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Learn about how HP measures printer speed  >  ISO/IEC 24734 Method for Measuring Digital Printing Productivity

ISO/IEC 24734 Method for Measuring Digital Printing Productivity


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Many digital printing devices may produce printed pages at a different rate than their nominal speed due to various factors. These include but are not limited to host computer, driver, application, operating system, and type of connection to the printer (USB, Ethernet, wireless). In addition, job characteristics such as black-and-white vs. color, the number of pages to be printed, single-sided or double-sided output, quality setting, number of copies, paper type and size, document content, and document complexity can affect print speed.

ISO/IEC 24734 specifies a method for measuring the productivity of digital printing devices using varying test files, office applications, and print job characteristics on plain paper in default mode. It is applicable to black-and-white and color devices, and to single-function and multi-function devices, regardless of print technology (e.g. inkjet, laser, etc).

ISO/IEC 24734 allows manufacturers of digital printing devices to measure the productivity of different digital printing devices with a standard measurement method.

Testing Overview

Tests are conducted with the device set to plain paper with the quality level at the factory default. For color devices, black-and-white tests are run by setting the device to print in black-only mode. Testing is done with single-sided printing, as well as with two-sided printing if automatic two-sided printing is standard on the device.

Four-page files are printed through Adobe Reader™, Microsoft Word™, and Microsoft Excel™ with the number of sets (copies) varied to create print jobs of arbitrary length.

Adobe Reader™ Test File

Microsoft Word™ Test File

Microsoft Excel™ Test File

Three different job lengths are tested

  1. Short Jobs
    • 1 set
  2. Medium Jobs
    • 1 set plus about 30 seconds of additional printing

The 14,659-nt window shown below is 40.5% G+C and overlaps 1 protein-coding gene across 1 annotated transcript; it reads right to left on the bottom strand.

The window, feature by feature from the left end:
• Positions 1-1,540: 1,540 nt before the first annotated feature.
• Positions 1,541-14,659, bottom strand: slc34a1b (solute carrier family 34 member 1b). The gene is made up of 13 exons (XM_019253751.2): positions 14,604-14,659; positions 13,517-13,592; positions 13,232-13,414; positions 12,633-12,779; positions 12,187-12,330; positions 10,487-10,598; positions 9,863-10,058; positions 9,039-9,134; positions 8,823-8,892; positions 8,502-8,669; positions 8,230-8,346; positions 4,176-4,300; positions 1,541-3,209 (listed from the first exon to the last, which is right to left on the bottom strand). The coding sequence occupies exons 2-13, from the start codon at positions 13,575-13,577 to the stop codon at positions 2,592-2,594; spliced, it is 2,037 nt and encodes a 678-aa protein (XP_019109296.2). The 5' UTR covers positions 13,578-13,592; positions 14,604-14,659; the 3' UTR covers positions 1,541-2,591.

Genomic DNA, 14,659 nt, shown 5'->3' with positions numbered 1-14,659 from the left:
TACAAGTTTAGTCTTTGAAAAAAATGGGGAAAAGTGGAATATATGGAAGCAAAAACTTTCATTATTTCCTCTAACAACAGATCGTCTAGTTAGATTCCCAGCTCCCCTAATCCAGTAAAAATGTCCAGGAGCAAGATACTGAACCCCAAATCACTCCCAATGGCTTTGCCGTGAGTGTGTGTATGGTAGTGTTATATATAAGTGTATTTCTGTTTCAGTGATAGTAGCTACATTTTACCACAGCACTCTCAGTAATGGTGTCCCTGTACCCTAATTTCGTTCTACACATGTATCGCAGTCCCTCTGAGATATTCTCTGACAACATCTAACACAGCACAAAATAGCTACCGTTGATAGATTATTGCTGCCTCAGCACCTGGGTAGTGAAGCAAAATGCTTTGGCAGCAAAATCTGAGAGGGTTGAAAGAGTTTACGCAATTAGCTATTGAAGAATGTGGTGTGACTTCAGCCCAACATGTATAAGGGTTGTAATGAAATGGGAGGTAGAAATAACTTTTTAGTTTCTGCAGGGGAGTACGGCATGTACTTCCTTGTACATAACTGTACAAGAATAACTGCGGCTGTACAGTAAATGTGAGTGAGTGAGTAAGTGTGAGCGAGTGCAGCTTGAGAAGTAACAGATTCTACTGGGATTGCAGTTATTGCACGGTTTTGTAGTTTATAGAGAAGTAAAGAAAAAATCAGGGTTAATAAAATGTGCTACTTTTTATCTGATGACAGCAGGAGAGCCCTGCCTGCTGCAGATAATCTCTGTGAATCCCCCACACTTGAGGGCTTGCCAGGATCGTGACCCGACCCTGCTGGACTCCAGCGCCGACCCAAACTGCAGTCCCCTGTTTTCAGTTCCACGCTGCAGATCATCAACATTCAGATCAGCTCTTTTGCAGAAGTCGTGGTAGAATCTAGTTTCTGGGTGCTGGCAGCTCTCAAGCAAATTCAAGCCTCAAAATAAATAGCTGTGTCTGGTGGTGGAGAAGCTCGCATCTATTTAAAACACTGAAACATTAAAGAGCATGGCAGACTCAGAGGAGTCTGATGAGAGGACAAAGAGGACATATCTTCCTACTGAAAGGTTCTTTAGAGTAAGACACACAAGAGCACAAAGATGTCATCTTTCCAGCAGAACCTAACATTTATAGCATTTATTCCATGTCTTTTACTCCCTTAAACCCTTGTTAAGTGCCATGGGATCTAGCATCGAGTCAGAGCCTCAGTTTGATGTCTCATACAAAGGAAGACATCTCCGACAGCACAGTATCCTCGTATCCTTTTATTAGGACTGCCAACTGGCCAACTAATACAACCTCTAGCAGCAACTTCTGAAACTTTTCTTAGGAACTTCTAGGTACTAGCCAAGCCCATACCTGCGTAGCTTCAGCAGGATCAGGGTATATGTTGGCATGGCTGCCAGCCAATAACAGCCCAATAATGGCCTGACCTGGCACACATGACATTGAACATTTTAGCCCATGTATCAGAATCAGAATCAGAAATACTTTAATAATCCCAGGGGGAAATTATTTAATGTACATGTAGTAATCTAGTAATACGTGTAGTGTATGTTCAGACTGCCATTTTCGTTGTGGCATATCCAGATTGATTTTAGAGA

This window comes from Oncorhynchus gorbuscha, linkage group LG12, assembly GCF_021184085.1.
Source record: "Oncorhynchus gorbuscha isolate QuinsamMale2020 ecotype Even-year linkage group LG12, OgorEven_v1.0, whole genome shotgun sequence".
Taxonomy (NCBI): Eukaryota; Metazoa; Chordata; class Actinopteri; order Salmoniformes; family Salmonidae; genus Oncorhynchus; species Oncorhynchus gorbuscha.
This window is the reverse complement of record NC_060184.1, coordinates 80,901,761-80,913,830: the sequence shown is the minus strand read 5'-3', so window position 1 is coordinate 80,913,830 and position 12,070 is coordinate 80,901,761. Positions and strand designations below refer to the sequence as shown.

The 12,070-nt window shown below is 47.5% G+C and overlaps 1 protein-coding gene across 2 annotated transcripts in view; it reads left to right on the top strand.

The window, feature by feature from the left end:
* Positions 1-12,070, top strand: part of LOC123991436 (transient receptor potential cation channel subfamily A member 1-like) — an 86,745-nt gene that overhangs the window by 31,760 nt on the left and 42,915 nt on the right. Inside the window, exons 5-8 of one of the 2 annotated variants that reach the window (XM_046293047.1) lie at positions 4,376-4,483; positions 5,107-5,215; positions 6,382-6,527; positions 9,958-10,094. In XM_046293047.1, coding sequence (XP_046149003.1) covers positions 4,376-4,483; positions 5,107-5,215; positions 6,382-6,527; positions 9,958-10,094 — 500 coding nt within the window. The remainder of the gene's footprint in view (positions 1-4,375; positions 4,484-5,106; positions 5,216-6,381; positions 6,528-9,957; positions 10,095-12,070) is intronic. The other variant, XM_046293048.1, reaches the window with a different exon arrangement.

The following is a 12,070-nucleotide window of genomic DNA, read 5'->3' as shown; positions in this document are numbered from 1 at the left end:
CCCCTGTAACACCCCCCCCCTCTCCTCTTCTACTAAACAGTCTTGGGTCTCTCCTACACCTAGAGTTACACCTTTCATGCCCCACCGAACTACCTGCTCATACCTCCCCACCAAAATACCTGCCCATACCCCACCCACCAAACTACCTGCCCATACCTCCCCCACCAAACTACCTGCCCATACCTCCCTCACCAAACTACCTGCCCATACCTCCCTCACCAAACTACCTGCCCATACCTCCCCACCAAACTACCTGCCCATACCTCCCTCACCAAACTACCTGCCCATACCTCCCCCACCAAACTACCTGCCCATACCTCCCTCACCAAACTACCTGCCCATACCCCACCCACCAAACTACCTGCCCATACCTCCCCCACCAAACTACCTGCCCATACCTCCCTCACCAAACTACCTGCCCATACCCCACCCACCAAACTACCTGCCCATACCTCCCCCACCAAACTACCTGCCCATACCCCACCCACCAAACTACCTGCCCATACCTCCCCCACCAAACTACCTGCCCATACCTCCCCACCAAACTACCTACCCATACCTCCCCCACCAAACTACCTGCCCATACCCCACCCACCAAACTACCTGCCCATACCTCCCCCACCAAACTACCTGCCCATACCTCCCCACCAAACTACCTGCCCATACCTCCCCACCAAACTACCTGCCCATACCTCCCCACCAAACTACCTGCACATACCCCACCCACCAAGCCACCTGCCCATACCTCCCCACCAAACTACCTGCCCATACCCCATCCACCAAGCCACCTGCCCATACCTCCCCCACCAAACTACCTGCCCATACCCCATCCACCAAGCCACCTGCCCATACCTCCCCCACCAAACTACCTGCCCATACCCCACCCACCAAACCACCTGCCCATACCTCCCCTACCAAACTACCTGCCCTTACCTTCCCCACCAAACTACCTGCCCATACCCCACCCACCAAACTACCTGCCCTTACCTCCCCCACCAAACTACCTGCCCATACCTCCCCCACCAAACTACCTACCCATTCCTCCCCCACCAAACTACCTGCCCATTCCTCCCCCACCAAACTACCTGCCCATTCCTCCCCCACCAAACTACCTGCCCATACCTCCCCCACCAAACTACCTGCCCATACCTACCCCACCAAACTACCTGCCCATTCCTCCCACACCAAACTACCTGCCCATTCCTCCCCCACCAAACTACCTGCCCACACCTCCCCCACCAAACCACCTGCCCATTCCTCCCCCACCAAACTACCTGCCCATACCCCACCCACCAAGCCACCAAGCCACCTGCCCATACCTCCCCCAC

3. Long Jobs
    • 1 set plus about 4 minutes of additional printing (Adobe Reader™, single-sided only)

Three different methods of timing are used

  1. Time from the initiation of the print job on the host computer until the last page (4th page) of the first set lands in the output tray
    • The time resulting from this measurement is referred to as First Set Out Time (FSOT).
  2. Time from the initiation of the print job on the host computer until the last page of the job lands in the output tray
    • A PPM resulting from this measurement is referred to as Effective Throughput (EFTP).
  3. Time from when the last page in the first set (4th page) lands in the output tray until the last page of the job lands in the output tray
    • A PPM resulting from this measurement is referred to as Estimated Saturated Throughput (ESAT).

The following results are reported for each file as well as the average of all files

  • FSOT for the short job.
  • EFTP for the short, medium, and long jobs.
  • ESAT for the medium job. HP generally advertises the average single-sided ESAT PPM.

What is ISO?

ISO (International Organization for Standardization) is the world's largest developer and publisher of International Standards.

ISO is a network of the national standards institutes of 157 countries, one member per country, with a Central Secretariat in Geneva, Switzerland, that coordinates the system.

ISO is a non-governmental organization that forms a bridge between the public and private sectors. Many of its member institutes are part of the governmental structure of their countries, or are mandated by their government. Other members have their roots uniquely in the private sector, having been set up by national partnerships of industry associations.

Therefore, ISO enables a consensus to be reached on solutions that meet both the requirements of business and the broader needs of society. For more information on ISO see www.iso.org Non-HP site.

Details of the ISO/IEC printing standards are available at www.iso.org Non-HP site.

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